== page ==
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talk next about objectively resolving conflicts of interest in the therapeutic
relationship regarding the focus of your session. Focus, of course, refers to
your skills in concentrating both your efforts and your client's efforts on the
significant aspect of a situation that requires work, and in retaining that focus
until some conclusion has been reached. Session focus involves thorough consideration
and may be applied to understanding one aspect of the problem under study or one
alternative for solution.
When he asked what my annual income was, I realized the focus of the session was creating a conflict of interest with goals he had set in prior sessions. I then refocused the session by stating, "Why don't we get back to the anger you feel toward your son." At a later point in time I used his avoidance of dealing with deep issues as a learning tool.
Conflict # 2 - Shifting Focus & Content
Or in the future, is this creating a possible scenario where an ethical boundary could be crossed? Is the focus of the session too narrow, only considering one aspect of the situation, or is it too broad and not focused? How much do you let the client control the session content? And at what point and how do you get the client to focus?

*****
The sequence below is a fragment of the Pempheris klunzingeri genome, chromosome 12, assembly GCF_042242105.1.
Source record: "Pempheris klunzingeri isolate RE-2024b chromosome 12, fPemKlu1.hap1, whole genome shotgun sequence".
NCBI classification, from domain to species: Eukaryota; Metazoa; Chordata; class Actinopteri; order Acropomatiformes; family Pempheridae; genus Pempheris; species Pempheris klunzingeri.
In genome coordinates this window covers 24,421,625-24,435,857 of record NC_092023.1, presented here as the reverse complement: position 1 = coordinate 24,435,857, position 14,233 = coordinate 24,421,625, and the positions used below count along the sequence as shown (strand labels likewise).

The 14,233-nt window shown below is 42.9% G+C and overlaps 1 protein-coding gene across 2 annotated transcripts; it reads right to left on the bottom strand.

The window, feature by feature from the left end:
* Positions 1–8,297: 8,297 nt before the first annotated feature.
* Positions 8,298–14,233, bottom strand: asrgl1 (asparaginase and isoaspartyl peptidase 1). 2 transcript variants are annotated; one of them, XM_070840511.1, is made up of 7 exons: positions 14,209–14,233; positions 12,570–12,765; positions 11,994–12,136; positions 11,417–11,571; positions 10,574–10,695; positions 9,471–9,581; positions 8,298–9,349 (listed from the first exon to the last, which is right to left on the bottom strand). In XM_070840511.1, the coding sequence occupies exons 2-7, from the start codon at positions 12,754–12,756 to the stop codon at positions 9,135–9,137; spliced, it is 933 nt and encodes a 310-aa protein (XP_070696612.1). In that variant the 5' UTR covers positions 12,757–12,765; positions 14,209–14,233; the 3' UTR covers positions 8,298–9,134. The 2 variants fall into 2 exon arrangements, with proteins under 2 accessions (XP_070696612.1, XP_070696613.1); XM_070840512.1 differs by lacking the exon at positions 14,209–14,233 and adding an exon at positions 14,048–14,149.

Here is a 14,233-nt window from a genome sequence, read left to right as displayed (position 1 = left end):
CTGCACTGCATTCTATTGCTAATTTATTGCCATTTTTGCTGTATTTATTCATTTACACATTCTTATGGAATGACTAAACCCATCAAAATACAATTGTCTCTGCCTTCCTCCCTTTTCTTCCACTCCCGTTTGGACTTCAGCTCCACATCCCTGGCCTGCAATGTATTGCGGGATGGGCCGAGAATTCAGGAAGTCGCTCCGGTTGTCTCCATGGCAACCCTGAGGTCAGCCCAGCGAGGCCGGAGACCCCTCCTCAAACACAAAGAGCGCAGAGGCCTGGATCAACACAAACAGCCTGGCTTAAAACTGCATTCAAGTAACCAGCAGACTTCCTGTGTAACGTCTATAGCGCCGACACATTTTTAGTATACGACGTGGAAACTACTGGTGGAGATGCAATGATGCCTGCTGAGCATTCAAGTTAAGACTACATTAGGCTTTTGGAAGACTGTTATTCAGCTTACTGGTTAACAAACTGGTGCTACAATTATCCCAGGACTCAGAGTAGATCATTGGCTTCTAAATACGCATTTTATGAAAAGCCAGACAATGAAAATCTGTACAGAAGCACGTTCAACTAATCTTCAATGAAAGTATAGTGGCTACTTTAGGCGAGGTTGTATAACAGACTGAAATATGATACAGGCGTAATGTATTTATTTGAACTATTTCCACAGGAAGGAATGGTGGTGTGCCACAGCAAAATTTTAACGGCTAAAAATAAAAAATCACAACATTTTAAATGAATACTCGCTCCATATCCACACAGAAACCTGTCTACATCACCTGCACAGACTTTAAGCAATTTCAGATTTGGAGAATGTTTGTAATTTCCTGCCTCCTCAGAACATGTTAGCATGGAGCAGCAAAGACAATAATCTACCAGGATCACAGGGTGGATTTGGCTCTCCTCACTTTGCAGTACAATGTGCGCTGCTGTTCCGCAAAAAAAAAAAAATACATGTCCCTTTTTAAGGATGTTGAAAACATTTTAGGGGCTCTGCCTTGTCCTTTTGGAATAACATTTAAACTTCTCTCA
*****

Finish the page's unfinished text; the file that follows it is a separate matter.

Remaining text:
Conflict # 3 - Client Self Determination
A way for you to resolve this issue is to wait for, what professionals in education would call, the "teachable moment." I use my gut level instincts to look for a time when it feels right to shift the focus of the session to the suggestion of considering other alternatives. The best indicator is during a low emotional depressed time, when the client indicates what they are doing isn't working. The context of "behavior not working" is often my cue to shift focus and suggest alternatives.
3-Step Technique: Partialization Boundaries in a Crisis Situation
an example of how I use partialization related to a crisis situation in such a
way as to minimize conflict of interests in the therapeutic relationship. In crisis
intervention, I help a client start partializing a problem to reduce the client's
strong anxiety reaction or panic which in an extreme form, as you know, this panic
can become self-perpetuating and even physically dangerous.
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Ethics CEU Answer
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